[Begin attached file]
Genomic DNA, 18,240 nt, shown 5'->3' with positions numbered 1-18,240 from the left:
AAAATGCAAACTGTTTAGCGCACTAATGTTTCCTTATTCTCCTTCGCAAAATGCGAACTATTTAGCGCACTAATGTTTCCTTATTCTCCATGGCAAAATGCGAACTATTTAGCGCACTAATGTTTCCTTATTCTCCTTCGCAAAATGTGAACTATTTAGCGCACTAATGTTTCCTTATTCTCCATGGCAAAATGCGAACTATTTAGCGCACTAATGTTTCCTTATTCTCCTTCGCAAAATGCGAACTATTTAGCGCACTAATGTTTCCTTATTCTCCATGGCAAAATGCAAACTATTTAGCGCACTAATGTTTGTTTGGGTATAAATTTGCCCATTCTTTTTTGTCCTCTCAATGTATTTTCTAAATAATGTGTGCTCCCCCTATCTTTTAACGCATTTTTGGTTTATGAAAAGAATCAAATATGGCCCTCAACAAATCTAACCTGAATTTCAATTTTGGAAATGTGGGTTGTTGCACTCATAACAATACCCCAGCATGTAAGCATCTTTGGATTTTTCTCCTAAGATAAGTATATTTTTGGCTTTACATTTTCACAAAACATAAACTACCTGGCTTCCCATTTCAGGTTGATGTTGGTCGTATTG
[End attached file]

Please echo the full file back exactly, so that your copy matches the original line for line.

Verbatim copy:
Genomic DNA, 18,240 nt, shown 5'->3' with positions numbered 1-18,240 from the left:
AAAATGCAAACTGTTTAGCGCACTAATGTTTCCTTATTCTCCTTCGCAAAATGCGAACTATTTAGCGCACTAATGTTTCCTTATTCTCCATGGCAAAATGCGAACTATTTAGCGCACTAATGTTTCCTTATTCTCCTTCGCAAAATGTGAACTATTTAGCGCACTAATGTTTCCTTATTCTCCATGGCAAAATGCGAACTATTTAGCGCACTAATGTTTCCTTATTCTCCTTCGCAAAATGCGAACTATTTAGCGCACTAATGTTTCCTTATTCTCCATGGCAAAATGCAAACTATTTAGCGCACTAATGTTTGTTTGGGTATAAATTTGCCCATTCTTTTTTGTCCTCTCAATGTATTTTCTAAATAATGTGTGCTCCCCCTATCTTTTAACGCATTTTTGGTTTATGAAAAGAATCAAATATGGCCCTCAACAAATCTAACCTGAATTTCAATTTTGGAAATGTGGGTTGTTGCACTCATAACAATACCCCAGCATGTAAGCATCTTTGGATTTTTCTCCTAAGATAAGTATATTTTTGGCTTTACATTTTCACAAAACATAAACTACCTGGCTTCCCATTTCAGGTTGATGTTGGTCGTATTG